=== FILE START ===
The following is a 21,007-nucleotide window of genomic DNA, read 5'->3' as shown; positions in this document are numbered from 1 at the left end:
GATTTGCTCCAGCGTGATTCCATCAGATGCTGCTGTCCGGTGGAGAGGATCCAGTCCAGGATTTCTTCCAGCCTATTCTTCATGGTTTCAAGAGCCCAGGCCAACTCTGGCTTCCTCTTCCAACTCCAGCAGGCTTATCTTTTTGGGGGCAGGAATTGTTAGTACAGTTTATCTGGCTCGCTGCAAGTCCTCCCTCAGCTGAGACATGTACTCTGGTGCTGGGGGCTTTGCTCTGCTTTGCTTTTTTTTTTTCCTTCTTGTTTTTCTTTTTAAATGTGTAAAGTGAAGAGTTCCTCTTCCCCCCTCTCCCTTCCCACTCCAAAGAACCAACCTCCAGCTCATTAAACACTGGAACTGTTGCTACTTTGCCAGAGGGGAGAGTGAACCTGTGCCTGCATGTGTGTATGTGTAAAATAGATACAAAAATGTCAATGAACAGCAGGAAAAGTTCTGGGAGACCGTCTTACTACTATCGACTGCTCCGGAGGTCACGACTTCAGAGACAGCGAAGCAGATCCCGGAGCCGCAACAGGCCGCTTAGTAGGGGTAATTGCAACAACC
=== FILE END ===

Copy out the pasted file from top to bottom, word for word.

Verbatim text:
The following is a 21,007-nucleotide window of genomic DNA, read 5'->3' as shown; positions in this document are numbered from 1 at the left end:
GATTTGCTCCAGCGTGATTCCATCAGATGCTGCTGTCCGGTGGAGAGGATCCAGTCCAGGATTTCTTCCAGCCTATTCTTCATGGTTTCAAGAGCCCAGGCCAACTCTGGCTTCCTCTTCCAACTCCAGCAGGCTTATCTTTTTGGGGGCAGGAATTGTTAGTACAGTTTATCTGGCTCGCTGCAAGTCCTCCCTCAGCTGAGACATGTACTCTGGTGCTGGGGGCTTTGCTCTGCTTTGCTTTTTTTTTTTCCTTCTTGTTTTTCTTTTTAAATGTGTAAAGTGAAGAGTTCCTCTTCCCCCCTCTCCCTTCCCACTCCAAAGAACCAACCTCCAGCTCATTAAACACTGGAACTGTTGCTACTTTGCCAGAGGGGAGAGTGAACCTGTGCCTGCATGTGTGTATGTGTAAAATAGATACAAAAATGTCAATGAACAGCAGGAAAAGTTCTGGGAGACCGTCTTACTACTATCGACTGCTCCGGAGGTCACGACTTCAGAGACAGCGAAGCAGATCCCGGAGCCGCAACAGGCCGCTTAGTAGGGGTAATTGCAACAACC